Bolshevism or Ballism?

I'll be fair, I only picked this image because I like the idea of 'Ballism' and a 19th century woman with a gun.

My dear Fleming is currently reading Lady Chatterley’s Lover by D.H. Lawrence. She assures me that it’s a very famous book, and that my mother and sister will have most certainly read it, and that my father will equally as certainly not.

During my evening of emailing whos-its and reading blogs about whats-its, my dear lady has been on the couch beside me chuckling her way through Lawrence’s crafy 19th century sexual references. During one of her non-chuckling moments, she turned to ask me what ‘Bolshevism‘ meant, knowing full well that it was a very simple word and that of course I knew it, and that even she knew it, however it was unfortunately stuck on the tip of one of her many linguistic tongues. I, as a good proper Australian, have never heard of a word containing more than two syllabols, so insisted it was a typo and should read ‘Ballism’, which means one who is judgmental to all things balls.

I do not wish to ask Google for help , as I fear they will side with Annelies against my rallying cry for Ballism.

In any case, her favourite line is currently line 27, page 41:

Me? Oh. Intellectually I believe in having a good heart, a chirpy penis, a lively intelligence, and the courage to say ‘ shit!’  in front of a lady.

Ahhh 19th Century, the things we can learn from you still!

One thought on “Bolshevism or Ballism?

  1. My father sent this pearler of a comment:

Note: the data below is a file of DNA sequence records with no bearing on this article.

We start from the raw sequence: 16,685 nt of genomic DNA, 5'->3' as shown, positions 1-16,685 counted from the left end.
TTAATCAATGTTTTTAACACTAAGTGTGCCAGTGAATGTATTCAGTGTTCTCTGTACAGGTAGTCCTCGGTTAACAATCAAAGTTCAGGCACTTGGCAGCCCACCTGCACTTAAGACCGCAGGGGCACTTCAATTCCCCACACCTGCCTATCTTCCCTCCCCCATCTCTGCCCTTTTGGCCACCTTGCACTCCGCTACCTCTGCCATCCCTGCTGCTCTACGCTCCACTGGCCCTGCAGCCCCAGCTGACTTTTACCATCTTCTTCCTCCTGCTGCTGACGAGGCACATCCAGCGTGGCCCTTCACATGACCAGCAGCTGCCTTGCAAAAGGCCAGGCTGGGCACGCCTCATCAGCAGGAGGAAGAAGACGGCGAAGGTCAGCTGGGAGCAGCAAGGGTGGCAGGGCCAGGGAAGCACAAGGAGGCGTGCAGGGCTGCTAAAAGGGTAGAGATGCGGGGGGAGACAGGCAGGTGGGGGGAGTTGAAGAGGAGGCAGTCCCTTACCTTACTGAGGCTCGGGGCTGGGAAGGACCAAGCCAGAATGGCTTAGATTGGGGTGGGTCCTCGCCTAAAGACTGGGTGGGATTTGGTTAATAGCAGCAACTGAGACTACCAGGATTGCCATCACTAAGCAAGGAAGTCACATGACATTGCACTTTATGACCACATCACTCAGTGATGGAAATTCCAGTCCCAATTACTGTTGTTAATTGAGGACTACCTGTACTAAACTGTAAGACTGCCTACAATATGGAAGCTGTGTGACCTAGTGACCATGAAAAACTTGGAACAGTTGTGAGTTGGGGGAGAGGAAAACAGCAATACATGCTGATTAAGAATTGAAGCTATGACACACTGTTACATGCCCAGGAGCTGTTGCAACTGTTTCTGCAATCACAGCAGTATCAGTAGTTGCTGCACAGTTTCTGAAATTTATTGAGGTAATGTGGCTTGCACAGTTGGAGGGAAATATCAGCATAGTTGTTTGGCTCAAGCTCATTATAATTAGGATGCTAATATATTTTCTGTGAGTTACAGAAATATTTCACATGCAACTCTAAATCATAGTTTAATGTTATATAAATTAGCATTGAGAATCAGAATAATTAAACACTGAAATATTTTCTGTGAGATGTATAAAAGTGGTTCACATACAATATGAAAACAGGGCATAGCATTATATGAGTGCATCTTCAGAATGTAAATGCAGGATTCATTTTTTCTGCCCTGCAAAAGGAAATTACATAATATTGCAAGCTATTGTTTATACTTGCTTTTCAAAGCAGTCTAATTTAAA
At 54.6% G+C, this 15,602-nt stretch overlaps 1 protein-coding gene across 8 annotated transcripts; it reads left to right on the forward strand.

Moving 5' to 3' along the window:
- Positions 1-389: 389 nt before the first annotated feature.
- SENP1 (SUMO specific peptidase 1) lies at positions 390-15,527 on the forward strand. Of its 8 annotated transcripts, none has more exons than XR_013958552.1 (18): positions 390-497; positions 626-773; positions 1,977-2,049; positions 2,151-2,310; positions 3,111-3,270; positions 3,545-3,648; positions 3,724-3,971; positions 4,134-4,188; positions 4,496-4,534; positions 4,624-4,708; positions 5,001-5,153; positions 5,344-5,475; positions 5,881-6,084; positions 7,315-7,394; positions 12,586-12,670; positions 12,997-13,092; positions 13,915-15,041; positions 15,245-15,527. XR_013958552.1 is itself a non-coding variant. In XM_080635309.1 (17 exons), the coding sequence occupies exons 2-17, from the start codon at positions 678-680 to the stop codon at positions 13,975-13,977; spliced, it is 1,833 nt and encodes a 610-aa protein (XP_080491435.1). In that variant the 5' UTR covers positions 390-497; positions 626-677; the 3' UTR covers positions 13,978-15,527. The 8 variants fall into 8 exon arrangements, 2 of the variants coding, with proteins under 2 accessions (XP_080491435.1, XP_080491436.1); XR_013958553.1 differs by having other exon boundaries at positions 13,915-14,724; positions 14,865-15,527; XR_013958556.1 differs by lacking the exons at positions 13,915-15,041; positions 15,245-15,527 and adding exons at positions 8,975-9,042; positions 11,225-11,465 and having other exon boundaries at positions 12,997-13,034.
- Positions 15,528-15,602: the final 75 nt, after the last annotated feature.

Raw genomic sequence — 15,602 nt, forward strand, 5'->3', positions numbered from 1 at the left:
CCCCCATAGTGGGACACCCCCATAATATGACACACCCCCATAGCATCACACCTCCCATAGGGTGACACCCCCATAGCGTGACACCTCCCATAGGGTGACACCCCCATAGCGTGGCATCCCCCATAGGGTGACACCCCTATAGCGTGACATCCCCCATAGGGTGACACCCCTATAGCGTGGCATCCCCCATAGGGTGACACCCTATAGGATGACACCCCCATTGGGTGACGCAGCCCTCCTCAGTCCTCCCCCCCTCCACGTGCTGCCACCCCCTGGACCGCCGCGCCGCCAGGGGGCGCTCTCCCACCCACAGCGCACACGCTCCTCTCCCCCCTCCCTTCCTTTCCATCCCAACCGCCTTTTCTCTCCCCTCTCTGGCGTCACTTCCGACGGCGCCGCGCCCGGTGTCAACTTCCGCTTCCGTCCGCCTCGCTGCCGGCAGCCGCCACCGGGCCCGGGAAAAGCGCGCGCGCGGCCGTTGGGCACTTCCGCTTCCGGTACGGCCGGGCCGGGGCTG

“I have read D.H. Lawrence’s “Lady Chatterley’s Lover” way back in the 60’s after Dad had read the paperback version. We were living in Sydney between 1959 and 1963
    at Turramurra on the North Shore. Dad read this controversial book concealed in a green plastic cover whilst travelling to and from work in the City six days a week.
    It was either banned at the time or the ban had recently been lifted by the Commonwealth Censor who had judged it to be a lurid book!!!!

    Yes we actually had censorship of literature in those days and when the then Liberal Party Minister for Customs, Don Chip, (who later went on to found the Australian Democrat Party) abolished literary
    censorship, there was uproar from the wowser elements in the nation.

    My memory of the book is that it was about Lady Chatterley’s relationship with her male gardener.

    Lenin was the leader of the Bolshevics during the Russian Revolution and they were opposed by the Menshevics who followed a different interpretation of Marxism.
    The Bolshevics violently defeated the Menshevics and all other parties including the White Russians and set up a single party police state. Lenin died or was murdered and Stalin succeeded
    him.

    In the West, the term “Bolshevism” was often used instead of the word “Communism” when referring to a political system which was theoretically “classless” and in which the State controlled the means of production, distribution and exchange.

    I don’t know the context in which the word “Bolshevism” was applied in the novel. England at the time was rigidly class structured (even more than it is now!) and anyone who dared to defy these ‘class boundaries’ and behave as if they didn’t exist might be accused of being ‘radical’ or ‘guilty’ of Bolshevism be they aristocratic ladies or humble gardeners!!

    D.H Lawrence came to Australia back in the 1920’s (?) and wrote a book called “Kangaroo”

    I wrote this stuff without consulting my books or Mr Google and hope that it helps you!! Will most likely now have a look at Google to see if I have made errors.

    We now have less than four weeks by date before we leave for Europe and we are getting very excited about seeing you.

    Tons of love,

    Dad”

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